Chaim Amalek emails:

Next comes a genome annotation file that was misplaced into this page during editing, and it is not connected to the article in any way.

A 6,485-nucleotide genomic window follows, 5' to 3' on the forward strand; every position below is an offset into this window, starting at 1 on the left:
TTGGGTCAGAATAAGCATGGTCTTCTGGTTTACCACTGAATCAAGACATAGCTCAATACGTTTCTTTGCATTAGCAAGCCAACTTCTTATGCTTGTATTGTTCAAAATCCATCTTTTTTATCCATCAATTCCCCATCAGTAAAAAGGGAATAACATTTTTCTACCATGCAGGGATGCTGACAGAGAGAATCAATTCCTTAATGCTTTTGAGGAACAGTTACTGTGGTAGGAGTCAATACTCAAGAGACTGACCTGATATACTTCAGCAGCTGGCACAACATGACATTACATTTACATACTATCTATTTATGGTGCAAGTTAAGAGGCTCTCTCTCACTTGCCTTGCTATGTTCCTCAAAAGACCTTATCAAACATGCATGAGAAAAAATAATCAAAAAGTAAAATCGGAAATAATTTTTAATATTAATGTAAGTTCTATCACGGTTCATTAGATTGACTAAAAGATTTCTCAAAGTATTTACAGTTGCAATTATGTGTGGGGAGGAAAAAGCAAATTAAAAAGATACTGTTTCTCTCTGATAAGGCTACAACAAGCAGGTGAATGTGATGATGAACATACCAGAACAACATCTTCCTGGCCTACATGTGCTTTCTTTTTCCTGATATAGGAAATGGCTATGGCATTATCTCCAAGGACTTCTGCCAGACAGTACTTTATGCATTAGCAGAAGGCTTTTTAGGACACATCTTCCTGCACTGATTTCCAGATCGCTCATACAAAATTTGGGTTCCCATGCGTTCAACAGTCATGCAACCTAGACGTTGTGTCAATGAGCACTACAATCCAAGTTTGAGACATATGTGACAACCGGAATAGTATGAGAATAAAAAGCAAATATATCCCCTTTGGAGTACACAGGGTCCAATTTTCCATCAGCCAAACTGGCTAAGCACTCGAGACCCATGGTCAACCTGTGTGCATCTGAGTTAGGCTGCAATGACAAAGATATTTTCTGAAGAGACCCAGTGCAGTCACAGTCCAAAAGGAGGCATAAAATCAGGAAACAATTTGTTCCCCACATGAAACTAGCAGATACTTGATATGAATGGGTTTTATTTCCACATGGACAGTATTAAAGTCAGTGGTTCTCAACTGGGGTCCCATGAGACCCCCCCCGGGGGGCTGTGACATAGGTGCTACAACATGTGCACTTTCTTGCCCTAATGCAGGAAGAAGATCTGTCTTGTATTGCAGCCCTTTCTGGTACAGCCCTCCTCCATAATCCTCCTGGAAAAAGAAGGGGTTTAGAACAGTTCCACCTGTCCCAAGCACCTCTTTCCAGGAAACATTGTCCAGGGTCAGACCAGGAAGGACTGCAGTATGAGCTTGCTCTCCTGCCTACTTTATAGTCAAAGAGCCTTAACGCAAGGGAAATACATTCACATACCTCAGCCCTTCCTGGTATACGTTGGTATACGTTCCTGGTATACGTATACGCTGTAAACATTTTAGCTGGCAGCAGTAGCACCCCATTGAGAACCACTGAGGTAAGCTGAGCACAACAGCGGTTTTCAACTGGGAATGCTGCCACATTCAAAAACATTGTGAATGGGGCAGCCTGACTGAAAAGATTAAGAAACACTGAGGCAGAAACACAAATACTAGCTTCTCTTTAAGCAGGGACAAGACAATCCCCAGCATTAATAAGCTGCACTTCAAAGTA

The book is an odd thing, in that it assumes a lot of background knowledge on the part of the reader. It also meanders, and the device of framing the history of 20th Century Jewry – mainly from the Pale of Settlement – in terms of the daughters of a fictional character is a bit odd. But it is still an interesting book for documenting the predominance of Jews in the economic and cultural lives of Europe during the first half of the 20th century, which leads to this question: Is this book good for the Jews? Won’t it provide antisemites with proof that Jews were the driving, necessary force without which the Bolshevik yoke would never have been fastened to the backs of Christian Europeans? Doesn’t it read like a mirror-image of Hitlers’s books, with assertions that Hitler routinely made about the putative power of the Jews how presented as documented fact by a Jew in admittedly less hostile terms?